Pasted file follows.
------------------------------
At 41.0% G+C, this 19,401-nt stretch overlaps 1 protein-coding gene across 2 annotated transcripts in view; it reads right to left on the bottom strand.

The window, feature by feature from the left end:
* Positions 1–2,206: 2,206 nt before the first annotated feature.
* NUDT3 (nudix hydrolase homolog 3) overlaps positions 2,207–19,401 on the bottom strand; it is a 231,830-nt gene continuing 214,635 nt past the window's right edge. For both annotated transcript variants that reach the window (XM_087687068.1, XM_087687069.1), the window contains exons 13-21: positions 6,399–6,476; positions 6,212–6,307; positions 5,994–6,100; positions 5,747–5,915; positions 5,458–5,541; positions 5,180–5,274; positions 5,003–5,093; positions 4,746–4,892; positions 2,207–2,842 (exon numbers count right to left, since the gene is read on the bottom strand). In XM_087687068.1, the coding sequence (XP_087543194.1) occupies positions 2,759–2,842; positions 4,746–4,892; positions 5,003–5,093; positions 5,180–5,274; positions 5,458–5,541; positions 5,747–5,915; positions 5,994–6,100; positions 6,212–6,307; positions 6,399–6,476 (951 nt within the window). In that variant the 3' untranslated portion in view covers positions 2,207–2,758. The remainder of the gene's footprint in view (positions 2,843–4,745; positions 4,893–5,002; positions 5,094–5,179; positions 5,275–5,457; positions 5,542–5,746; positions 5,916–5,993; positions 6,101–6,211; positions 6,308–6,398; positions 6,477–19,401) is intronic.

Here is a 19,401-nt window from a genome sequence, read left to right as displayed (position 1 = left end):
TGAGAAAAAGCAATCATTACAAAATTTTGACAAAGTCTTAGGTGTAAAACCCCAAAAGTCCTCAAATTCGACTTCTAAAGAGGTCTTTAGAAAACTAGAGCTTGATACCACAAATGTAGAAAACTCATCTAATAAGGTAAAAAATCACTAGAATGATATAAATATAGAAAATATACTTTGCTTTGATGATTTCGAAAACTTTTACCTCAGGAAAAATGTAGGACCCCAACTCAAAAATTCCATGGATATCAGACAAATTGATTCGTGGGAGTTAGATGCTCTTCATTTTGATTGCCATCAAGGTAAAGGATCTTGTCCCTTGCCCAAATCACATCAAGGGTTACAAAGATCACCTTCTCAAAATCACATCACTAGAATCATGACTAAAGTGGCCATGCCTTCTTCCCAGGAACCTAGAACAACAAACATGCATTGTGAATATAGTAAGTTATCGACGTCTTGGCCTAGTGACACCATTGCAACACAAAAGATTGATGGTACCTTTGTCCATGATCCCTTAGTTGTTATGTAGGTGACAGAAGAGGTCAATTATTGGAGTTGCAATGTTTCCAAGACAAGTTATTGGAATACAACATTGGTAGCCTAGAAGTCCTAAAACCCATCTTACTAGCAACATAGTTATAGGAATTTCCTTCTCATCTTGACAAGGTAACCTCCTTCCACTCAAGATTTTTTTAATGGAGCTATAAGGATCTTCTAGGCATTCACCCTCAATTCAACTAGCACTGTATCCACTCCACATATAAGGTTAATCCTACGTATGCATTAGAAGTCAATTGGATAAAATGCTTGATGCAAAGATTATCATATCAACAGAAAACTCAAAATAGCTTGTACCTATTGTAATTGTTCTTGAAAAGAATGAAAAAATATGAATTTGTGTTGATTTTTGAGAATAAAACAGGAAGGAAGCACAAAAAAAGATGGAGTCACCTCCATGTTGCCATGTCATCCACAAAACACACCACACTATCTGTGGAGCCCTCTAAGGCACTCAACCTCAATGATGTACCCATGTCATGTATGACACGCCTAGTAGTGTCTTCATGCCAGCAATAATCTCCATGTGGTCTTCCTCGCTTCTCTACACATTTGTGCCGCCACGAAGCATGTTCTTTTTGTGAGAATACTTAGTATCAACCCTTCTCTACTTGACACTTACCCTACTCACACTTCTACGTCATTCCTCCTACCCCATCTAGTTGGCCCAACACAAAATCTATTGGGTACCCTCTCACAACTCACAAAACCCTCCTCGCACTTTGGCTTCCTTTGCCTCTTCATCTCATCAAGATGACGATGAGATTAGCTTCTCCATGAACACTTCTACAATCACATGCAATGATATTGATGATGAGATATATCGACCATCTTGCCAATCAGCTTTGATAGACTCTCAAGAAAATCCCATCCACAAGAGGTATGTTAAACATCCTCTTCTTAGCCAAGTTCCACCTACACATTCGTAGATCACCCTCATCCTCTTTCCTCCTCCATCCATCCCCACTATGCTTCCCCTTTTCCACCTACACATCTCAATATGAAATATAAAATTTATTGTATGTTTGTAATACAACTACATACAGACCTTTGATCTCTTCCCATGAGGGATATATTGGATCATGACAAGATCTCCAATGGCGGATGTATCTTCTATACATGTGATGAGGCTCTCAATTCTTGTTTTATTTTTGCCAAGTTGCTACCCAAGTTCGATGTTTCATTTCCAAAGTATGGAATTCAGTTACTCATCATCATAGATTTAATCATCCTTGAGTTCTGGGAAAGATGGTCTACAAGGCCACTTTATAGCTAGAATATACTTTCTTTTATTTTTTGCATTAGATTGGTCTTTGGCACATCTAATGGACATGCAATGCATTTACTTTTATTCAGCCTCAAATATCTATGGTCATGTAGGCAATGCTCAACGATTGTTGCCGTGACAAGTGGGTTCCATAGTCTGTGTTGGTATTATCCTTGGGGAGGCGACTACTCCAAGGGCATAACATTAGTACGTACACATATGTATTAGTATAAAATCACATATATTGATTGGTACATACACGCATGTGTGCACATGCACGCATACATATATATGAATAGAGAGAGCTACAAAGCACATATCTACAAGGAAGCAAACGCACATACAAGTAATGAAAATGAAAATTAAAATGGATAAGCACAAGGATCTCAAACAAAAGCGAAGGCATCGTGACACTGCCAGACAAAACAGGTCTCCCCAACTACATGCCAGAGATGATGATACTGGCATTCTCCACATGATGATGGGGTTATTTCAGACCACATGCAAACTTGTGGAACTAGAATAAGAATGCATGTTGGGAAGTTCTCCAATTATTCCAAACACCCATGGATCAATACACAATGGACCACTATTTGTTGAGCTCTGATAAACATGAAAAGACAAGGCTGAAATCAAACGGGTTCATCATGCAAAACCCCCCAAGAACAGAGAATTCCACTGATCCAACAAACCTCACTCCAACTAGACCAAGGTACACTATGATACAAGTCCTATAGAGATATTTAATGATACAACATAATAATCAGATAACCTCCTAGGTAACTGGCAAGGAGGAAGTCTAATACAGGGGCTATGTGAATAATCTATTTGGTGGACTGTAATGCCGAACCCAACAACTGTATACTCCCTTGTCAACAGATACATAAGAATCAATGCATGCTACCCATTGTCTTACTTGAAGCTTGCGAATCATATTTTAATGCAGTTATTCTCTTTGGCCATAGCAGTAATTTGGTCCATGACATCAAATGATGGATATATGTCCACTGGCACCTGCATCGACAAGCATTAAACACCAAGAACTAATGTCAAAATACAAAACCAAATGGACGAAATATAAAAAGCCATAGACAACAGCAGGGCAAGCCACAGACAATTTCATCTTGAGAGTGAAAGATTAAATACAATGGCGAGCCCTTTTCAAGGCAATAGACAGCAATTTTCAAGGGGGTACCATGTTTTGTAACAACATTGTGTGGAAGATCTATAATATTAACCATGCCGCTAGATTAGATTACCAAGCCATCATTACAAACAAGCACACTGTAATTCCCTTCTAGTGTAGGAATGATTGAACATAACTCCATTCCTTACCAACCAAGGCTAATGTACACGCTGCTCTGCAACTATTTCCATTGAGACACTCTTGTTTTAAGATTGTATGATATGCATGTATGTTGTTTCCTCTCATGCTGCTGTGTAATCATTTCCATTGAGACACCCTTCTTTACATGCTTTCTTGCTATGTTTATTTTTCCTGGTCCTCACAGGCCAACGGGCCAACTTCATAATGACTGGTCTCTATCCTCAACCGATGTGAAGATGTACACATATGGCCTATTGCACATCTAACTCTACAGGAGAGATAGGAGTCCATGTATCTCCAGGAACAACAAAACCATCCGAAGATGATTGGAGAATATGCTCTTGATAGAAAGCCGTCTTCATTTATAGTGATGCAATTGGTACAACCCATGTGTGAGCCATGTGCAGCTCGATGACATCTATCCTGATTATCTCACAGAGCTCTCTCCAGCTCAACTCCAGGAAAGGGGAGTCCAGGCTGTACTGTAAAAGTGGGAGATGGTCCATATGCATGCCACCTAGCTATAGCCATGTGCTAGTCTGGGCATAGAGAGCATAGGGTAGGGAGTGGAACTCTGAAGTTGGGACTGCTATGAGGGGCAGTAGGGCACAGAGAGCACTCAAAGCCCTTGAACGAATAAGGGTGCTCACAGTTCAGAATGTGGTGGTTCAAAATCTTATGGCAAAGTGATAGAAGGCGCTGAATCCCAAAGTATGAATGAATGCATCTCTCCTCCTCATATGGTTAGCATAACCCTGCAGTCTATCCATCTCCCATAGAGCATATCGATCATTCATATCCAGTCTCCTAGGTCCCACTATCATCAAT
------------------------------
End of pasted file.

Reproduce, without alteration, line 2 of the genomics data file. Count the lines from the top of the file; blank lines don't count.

The window, feature by feature from the left end: